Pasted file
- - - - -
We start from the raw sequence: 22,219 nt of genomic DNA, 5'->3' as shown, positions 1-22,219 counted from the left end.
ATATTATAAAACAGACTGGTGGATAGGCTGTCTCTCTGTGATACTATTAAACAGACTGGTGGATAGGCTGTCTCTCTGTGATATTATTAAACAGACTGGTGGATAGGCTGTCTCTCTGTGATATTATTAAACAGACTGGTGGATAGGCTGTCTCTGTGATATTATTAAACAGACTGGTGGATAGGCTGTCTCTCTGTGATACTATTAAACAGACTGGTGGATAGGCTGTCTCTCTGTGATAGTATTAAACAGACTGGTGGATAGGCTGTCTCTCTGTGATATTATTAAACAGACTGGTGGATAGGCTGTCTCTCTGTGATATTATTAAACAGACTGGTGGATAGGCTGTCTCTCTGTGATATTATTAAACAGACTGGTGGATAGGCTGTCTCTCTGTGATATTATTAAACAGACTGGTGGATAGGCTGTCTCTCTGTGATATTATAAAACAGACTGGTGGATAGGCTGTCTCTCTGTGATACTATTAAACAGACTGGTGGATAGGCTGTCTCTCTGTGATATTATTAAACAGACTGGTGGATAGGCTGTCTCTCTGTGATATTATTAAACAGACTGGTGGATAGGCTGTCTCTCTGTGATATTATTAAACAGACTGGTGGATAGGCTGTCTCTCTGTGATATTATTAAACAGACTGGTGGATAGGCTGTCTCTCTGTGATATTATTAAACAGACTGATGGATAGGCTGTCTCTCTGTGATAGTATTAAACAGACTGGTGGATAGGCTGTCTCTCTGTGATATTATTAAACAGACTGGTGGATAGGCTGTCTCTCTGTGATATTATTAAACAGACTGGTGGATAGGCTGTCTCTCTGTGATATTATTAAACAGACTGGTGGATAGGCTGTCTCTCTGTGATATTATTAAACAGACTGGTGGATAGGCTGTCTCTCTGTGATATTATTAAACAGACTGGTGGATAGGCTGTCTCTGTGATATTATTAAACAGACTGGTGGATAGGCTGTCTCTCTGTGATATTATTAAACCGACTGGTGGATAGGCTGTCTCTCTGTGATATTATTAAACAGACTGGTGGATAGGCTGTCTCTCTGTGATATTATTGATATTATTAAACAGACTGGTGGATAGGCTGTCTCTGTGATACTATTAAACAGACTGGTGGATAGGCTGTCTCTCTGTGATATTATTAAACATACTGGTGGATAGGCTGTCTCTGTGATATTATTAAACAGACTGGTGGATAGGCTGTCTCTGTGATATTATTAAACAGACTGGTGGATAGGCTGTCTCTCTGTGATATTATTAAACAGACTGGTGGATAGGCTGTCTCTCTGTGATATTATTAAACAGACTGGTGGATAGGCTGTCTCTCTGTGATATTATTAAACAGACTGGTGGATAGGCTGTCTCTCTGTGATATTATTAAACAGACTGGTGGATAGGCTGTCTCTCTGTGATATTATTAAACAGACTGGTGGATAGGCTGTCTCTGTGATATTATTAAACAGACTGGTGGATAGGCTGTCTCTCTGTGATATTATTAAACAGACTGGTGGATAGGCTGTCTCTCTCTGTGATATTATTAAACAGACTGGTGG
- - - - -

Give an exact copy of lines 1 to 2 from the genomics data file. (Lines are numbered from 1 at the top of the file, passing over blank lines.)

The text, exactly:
We start from the raw sequence: 22,219 nt of genomic DNA, 5'->3' as shown, positions 1-22,219 counted from the left end.
ATATTATAAAACAGACTGGTGGATAGGCTGTCTCTCTGTGATACTATTAAACAGACTGGTGGATAGGCTGTCTCTCTGTGATATTATTAAACAGACTGGTGGATAGGCTGTCTCTCTGTGATATTATTAAACAGACTGGTGGATAGGCTGTCTCTGTGATATTATTAAACAGACTGGTGGATAGGCTGTCTCTCTGTGATACTATTAAACAGACTGGTGGATAGGCTGTCTCTCTGTGATAGTATTAAACAGACTGGTGGATAGGCTGTCTCTCTGTGATATTATTAAACAGACTGGTGGATAGGCTGTCTCTCTGTGATATTATTAAACAGACTGGTGGATAGGCTGTCTCTCTGTGATATTATTAAACAGACTGGTGGATAGGCTGTCTCTCTGTGATATTATTAAACAGACTGGTGGATAGGCTGTCTCTCTGTGATATTATAAAACAGACTGGTGGATAGGCTGTCTCTCTGTGATACTATTAAACAGACTGGTGGATAGGCTGTCTCTCTGTGATATTATTAAACAGACTGGTGGATAGGCTGTCTCTCTGTGATATTATTAAACAGACTGGTGGATAGGCTGTCTCTCTGTGATATTATTAAACAGACTGGTGGATAGGCTGTCTCTCTGTGATATTATTAAACAGACTGGTGGATAGGCTGTCTCTCTGTGATATTATTAAACAGACTGATGGATAGGCTGTCTCTCTGTGATAGTATTAAACAGACTGGTGGATAGGCTGTCTCTCTGTGATATTATTAAACAGACTGGTGGATAGGCTGTCTCTCTGTGATATTATTAAACAGACTGGTGGATAGGCTGTCTCTCTGTGATATTATTAAACAGACTGGTGGATAGGCTGTCTCTCTGTGATATTATTAAACAGACTGGTGGATAGGCTGTCTCTCTGTGATATTATTAAACAGACTGGTGGATAGGCTGTCTCTGTGATATTATTAAACAGACTGGTGGATAGGCTGTCTCTCTGTGATATTATTAAACCGACTGGTGGATAGGCTGTCTCTCTGTGATATTATTAAACAGACTGGTGGATAGGCTGTCTCTCTGTGATATTATTGATATTATTAAACAGACTGGTGGATAGGCTGTCTCTGTGATACTATTAAACAGACTGGTGGATAGGCTGTCTCTCTGTGATATTATTAAACATACTGGTGGATAGGCTGTCTCTGTGATATTATTAAACAGACTGGTGGATAGGCTGTCTCTGTGATATTATTAAACAGACTGGTGGATAGGCTGTCTCTCTGTGATATTATTAAACAGACTGGTGGATAGGCTGTCTCTCTGTGATATTATTAAACAGACTGGTGGATAGGCTGTCTCTCTGTGATATTATTAAACAGACTGGTGGATAGGCTGTCTCTCTGTGATATTATTAAACAGACTGGTGGATAGGCTGTCTCTCTGTGATATTATTAAACAGACTGGTGGATAGGCTGTCTCTGTGATATTATTAAACAGACTGGTGGATAGGCTGTCTCTCTGTGATATTATTAAACAGACTGGTGGATAGGCTGTCTCTCTCTGTGATATTATTAAACAGACTGGTGG